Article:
15 Oct 2020
15 Oct 2020
29 Nov 2018
6 Sep 2017
We use 1Password by AgileBits to store and access internal and client passwords. Here's what 1Password does, how to set it up, and how we use it every day.
29 Jun 2017
Chrome Extensions can simplify your life in and out of the office. The right extensions can help you manage your social media, check your grammar, or give you a heads up when that game you’ve been searching for comes up on Craigslist. Here are our team's favorite Chrome extensions for development, marketing, and the whole world beyond the workplace.
4 Jan 2017
27 Sep 2016
5 Aug 2013
In the past month and a half of interning here I’ve made the role switch from Designer to Front End Developer. It’s been a really fun and rewarding process. I wanted to go over some of the new tools I’ve been learning about that have really changed my life for the better.
6 Apr 2012
23 Jan 2012
I bought a Motorola Droid in the summer of 2010. I wanted a smartphone so I could check my email on the go, replace my aging GPS, and browse the internet occasionally. I bought a Droid because Amazon had a great deal (it was basically free), and I wanted to be able to do whatever I wanted with it. I rooted it within a week of getting it since that was the easiest way to get the updated version of the Android OS at the time.
I was really happy with the extremely easy and tight integration with all of the Google services I used (email and calendar mostly). But my wife really wanted a smartphone as well, specifically an iPhone. I was against the idea because I knew she’d have questions about how to use it, and without one of my own I’d be in the position of supporting two kinds of devices. When I started working for Planet Argon where everyone has an iPhone, I encountered my first small disadvantage…
20 Mar 2008
“Neuroscience is confirming what we all suspect: Multitasking is dumbing us down and driving us crazy. One man’s odyssey through the nightmare of infinite connectivity”
“Many claims of intuitiveness, when examined, fail. It has been claimed that the use of a computer’s mouse is intuitive. Yet it is far from that. In one of the Star Trek series of science fiction movies, the space ship’s engineer has been brought back into our time, where (when) he walks up to a Macintosh. He picks up the mouse, bringing it to his mouth as if it were a microphone, and says: “Computer, …” The audience laughs at his mistake."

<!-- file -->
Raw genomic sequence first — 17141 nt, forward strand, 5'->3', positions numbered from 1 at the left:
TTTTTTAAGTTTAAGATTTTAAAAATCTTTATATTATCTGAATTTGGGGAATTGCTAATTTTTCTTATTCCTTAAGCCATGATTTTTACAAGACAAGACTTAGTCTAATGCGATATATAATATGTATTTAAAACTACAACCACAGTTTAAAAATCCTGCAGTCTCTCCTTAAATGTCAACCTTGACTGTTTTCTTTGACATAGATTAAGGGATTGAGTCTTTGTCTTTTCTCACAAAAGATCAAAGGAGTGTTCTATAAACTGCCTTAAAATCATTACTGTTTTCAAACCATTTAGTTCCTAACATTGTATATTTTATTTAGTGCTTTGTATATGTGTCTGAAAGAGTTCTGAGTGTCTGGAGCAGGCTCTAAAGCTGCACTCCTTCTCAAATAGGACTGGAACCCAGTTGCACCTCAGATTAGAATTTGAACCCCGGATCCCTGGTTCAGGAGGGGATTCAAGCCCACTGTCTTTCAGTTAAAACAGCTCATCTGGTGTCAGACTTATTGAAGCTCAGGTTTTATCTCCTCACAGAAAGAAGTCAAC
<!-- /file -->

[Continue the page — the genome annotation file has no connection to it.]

“Most Edge Cases are presented in the conference room. You get a cross-functional team together to come up with some solutions to The Problem (insert meeting title here). You have people from all the departments that The Problem touches (plus a few more hangers-on who weren’t invited to the party, but personally felt that The Problem could not be solved without them). You brainstorm ideas, go on tangents and then finally inspiration strikes you.”
“Many tasks, that were once hard, can become easy. Learning to ride a bicycle as a child is precarious, often involving falling off, scuffing knees, and occasional tears. But as experienced cyclists riding a bike is easy. The process of transition from hard to easy is one of learning. All the time we spend in education is aimed at turning the hard into the easy. Not by changing the tasks at all – but instead by changing us.”
“There’s nothing wrong with the point-and-click navigation model of the mouse, although it can degenerate into mystery meat navigation if you’re not careful. I don’t expect web designers to create keyboard-centric websites; the mouse is a natural and intuitive enough way to navigate web sites. But so is the keyboard, in certain circumstances. What frustrates me is when web developers fail to pay attention to the most rudimentary of keyboard support in their designs.”
“The researchers used three experiments to arrive at their conclusion. Two of them were consumer test-style experiments in which subjects were asked for their opinion of chocolate in one and hand lotion in the other. In each experiment, one group of subjects was given lots of information about the product, the other group much less. In each instance, the subjects who had little information were more optimistic about the chocolate or hand lotion than those who had more information.”